I am a games programmer in the UK and C/C++ is still very much the language of choice for all major platforms - Xbox 360, PS3 and Wii - and I can't see this changing any time soon. It would be impossible to optimize device-level code without binary operations and really being able to manage memory at the lowest levels. And templates and pre-processor commands mean we can construct some very robust systems efficiently.

I know its a steep learning curve but I always recommend new programmers to start with C++ because (unless you're really brave and want to get into ASM) its the lowest you're going to need to go these days.
Tuesday, 29 June 2010 07:04:55 UTC
Nice article.
Here is a question: chapter 3 for the hilo project on MSDN ( says that hi-perf graphics programming on Windows 7 should be done in DirectX, which is made up of a set of COM-like APIs. Does this mean that COM is back in vogue? I thought when .NET was released 8 years ago the official line from MS was that COM would gradually go away; which i seriously doubted, since the entire .NET platform was built on top of COM.
Tuesday, 29 June 2010 07:08:21 UTC
I use C++ on an everyday basis on both Unix and Win32 professionally :)

VC Express is indeed quite limited (although the Win SDK will get you a lot and MFC is _not_ a silver bullet).
Managed C++ is completely up to date with modern times. Nothing like taking the bus back to the past. It's just the same as C# (unsafe?) but closer to the metal, as you like it.

> This source is extremely defensive, dutifully checking HResults at every step
It is the only way to survive in C++ professionally.

> I mean, seriously, if it doesn't Succeed, what are you going to do about it? If (NOTSCREWED(hr)), you know
If that is your stance, you might not be surprised some of the time. However you _will_ be screwed. Not all code handles 'bad input' the way you'd like it to. Really, the ultimate consequence of your thinking should be

if (S_OK!=hr)

instead of just forgetting it.
Tuesday, 29 June 2010 07:16:32 UTC
@Rob, what would you base your argument on that C/C++ is a niche language? This is far from the truth when you consider that most of what Windows kernel, MS Office, iPhone / iOS (specifically games), Linux / kernel, SDKs for PlayStation and Nintendo and more are built in these very languages... Take a look the TIOBE index for June, which shows C/C++ have increased, and combined are the most popular languages, by a significant portion.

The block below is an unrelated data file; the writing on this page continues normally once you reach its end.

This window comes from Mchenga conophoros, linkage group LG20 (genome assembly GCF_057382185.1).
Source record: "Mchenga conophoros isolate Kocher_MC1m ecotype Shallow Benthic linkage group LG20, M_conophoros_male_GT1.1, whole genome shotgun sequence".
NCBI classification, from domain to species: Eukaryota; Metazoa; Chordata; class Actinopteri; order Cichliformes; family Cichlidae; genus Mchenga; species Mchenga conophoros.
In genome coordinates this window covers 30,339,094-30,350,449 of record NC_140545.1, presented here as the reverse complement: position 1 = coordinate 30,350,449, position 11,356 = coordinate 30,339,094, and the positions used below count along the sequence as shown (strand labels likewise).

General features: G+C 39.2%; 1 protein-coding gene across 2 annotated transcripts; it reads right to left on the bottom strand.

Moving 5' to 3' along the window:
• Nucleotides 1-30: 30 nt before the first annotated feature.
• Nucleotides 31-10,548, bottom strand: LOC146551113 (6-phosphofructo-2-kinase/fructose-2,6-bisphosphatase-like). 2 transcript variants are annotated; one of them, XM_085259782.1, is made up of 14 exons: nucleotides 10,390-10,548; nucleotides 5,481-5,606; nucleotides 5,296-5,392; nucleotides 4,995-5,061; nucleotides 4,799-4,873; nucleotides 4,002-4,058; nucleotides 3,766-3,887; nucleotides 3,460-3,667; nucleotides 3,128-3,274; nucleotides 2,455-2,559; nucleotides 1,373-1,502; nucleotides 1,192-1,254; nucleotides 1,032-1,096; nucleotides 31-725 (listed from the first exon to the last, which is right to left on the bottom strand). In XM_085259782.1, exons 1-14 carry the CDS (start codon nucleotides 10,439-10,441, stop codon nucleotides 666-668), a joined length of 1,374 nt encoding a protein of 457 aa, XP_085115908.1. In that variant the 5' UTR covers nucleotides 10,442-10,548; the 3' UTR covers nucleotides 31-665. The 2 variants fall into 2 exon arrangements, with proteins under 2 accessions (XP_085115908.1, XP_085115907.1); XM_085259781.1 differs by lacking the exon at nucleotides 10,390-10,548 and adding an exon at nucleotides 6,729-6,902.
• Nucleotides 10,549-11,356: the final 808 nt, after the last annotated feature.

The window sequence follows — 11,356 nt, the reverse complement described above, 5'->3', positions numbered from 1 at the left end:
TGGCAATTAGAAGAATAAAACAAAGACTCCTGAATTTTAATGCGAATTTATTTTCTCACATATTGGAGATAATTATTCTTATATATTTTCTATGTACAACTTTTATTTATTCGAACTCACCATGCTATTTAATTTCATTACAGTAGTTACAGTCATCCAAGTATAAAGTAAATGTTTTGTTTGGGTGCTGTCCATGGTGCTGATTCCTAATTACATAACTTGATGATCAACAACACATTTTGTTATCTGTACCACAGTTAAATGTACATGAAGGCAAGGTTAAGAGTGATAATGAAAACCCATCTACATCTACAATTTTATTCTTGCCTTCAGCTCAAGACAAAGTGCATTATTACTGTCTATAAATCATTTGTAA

My day job involves C# and C++ development. I develop in C/C++/Obj-C for iOS.

Tuesday, 29 June 2010 08:16:01 UTC
I think the perceptions that C++ is hard and bogged down in manual memory management are both exaggerated, and down to bad experiences working on bad code bases. As others have said, good modern C++ will generally use forms of "auto pointers" (such as those in the Boost library) along with RAII techniques for memory managements. I developed C++ for 3.5 years in my previous job and I cant think of a single time I had to explicitly call "delete". I think people confuse the fact that C++ _can_ handle low level bit herding for the idea that its _all_ it can do, but C++ is as much an OO language as C# and has a far more advanced generic/templating system so is perfectly capable of as much abstraction as other languages.

I think there are two legitimate reasons people prefer other languages however.
1) The library : C++ is not a "batteries included" language and thus requires finding, studying, and using 3rd party libraries to achieve many common tasks for an application. Libraries for many tasks are very high quality and easy to use, but the extra step of having to find them is a deterrent.
2) Tooling : The meta data available in managed applications makes for more powerful and easier to use development / debugging tools.
Tuesday, 29 June 2010 08:49:01 UTC
C++ is very much a core language and I doubt its going anywhere. If fact, I doubt i'd be as good at C# if i had not first cut my teeth on C++ (which is one reason I'm against using Python for introduction to programming courses).